Your friends and neighbors at the Knowlton Township Historic Commission wish you well at this difficult time. While we shelter in place, protected by Knowlton Township’s generous open space and access to nature, the inconveniences in our lives are negligible compared to the suffering borne by others during this pandemic. As heroic doctors, nurses and health care workers risk their lives to save others, social distancing seems a small burden indeed. More…
The Ramsaysburg Homestead is a big historical park. These twelve wooded acres along the Delaware River, just south of the Delaware Water Gap, are leased by the Township of Knowlton from the State of New Jersey Green Acres program. The public may access the river here for fishing or to launch small watercraft such as canoes or kayaks. The property and the structures on it are the remains of fifty-acre tract settled in 1795 by Irish immigrants James and Adam Ramsay in what was then New Jersey’s northwestern frontier. An earlier tavern continued by the Ramsays, a store established by them and eventually a post office, a lumberyard, a sawmill, a storehouse, a blacksmith shop, tenant houses and other buildings, either built or acquired by the Ramsays, comprised the principal elements of the homestead and hamlet bearing the Ramsay name. The buildings that you see here—a tavern, barn, cottage, smokehouse and shed—were built from 1800 to 1870, and represent the activity that occurred at the homestead during its heyday.
Green Acres acquired the property in the year 2000 to become a part of the Beaver Brook Wildlife Management area. But the Department of Environmental Protection was unable to maintain or protect any of the structures of the hamlet. The Knowlton Township Historic Commission worked with the Township of Knowlton to arrange a lease of the property from the DEP.Although they’ve seen their share of abuse and neglect, the remaining structures are relatively true to their original form, and are irreplaceable. They have survived flood and fire, as well as demolition in our modern era of fast-paced real estate development.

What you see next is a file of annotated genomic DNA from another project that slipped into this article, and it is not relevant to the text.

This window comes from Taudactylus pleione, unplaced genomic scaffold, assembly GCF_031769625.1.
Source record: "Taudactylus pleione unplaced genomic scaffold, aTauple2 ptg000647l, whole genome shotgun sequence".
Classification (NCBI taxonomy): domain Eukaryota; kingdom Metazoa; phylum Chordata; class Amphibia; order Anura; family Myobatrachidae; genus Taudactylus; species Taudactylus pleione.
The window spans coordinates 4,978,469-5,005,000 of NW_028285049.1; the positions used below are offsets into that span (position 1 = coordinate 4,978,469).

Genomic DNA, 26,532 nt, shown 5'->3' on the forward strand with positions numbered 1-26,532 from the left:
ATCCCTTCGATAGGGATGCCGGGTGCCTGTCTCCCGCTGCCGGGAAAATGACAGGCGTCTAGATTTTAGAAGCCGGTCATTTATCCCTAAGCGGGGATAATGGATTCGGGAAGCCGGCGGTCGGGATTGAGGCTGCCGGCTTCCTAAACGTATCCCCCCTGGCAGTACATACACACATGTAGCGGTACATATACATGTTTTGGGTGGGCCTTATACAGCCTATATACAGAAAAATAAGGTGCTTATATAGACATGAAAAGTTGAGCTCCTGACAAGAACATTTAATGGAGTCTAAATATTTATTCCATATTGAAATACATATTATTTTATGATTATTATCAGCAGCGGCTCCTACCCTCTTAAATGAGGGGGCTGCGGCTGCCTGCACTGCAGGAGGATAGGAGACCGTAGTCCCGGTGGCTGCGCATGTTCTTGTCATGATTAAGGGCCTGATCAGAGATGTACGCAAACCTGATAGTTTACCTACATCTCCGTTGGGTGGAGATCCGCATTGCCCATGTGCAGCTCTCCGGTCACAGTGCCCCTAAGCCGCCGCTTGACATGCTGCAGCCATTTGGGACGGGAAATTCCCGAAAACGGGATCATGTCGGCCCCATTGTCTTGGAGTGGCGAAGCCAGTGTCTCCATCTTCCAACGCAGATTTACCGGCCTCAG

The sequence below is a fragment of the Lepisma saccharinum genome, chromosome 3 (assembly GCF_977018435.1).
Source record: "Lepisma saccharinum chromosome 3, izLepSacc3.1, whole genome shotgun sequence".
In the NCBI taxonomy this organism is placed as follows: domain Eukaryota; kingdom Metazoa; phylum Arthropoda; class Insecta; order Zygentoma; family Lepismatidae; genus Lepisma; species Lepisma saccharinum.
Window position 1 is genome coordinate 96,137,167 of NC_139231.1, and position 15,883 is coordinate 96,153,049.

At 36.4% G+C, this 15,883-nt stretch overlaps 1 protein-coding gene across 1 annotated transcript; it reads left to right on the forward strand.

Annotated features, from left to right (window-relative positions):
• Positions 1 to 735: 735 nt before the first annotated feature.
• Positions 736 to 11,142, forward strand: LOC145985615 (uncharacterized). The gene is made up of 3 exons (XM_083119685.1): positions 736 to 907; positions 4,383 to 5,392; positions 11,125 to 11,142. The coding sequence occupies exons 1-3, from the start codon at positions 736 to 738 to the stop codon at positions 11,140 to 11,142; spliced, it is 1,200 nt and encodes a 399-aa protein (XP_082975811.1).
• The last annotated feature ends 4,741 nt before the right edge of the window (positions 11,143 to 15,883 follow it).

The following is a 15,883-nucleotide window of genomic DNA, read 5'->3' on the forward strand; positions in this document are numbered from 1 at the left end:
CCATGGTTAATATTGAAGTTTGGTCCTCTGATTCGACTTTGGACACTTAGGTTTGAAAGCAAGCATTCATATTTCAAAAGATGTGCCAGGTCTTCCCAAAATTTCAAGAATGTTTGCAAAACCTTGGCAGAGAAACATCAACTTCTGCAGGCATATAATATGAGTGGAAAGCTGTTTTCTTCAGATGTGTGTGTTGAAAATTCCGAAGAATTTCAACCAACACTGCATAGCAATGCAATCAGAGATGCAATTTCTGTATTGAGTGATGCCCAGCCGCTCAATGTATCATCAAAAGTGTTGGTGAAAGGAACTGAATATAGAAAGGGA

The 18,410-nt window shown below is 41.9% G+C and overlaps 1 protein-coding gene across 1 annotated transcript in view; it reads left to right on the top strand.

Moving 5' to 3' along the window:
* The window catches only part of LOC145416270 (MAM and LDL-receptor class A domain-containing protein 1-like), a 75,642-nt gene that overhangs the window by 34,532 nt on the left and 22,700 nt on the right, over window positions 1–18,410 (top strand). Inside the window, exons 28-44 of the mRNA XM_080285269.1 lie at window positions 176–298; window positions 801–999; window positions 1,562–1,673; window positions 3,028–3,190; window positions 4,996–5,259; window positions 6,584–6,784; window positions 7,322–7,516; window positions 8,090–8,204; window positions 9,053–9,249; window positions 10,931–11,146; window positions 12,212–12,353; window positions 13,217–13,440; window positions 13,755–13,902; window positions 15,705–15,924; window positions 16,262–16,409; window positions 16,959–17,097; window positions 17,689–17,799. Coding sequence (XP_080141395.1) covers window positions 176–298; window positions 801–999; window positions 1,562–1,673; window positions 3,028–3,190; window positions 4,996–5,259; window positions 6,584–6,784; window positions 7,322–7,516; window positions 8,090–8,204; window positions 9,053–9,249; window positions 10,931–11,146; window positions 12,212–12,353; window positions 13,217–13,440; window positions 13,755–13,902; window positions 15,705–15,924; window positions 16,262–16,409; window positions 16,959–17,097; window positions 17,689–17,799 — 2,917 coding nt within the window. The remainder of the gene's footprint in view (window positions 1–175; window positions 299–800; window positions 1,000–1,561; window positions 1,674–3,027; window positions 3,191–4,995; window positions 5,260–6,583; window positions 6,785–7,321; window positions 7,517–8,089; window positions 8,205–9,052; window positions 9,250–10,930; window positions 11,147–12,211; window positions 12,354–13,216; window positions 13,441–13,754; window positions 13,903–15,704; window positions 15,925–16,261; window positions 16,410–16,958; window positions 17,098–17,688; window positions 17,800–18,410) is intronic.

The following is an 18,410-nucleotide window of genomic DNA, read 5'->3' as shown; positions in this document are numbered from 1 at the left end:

Saving Ramsaysburg required state, county and local funding to stabilize the buildings, as well as extensive research to support listing the site on the New Jersey and the National Register of Historic Places. Since 2002, the Knowlton Township Historic Commission has applied for and received grants from the Warren County Cultural & Heritage Commission, Warren County Municipal and Charitable Conservancy Trust Fund, Delaware River Greenway Partnership, Garden State Historic Preservation Trust Fund/New Jersey Historic Trust, and the National Park Service/Martins Jacoby Watershed Association.
To learn more about Ramsaysburg, or the Knowlton Twp Historic Commission, please check their website, email or call 908-496-4816. Or follow on Facebook!
The property is located at the intersection of Ramseyburg Road and Route 46, east of the village of Delaware.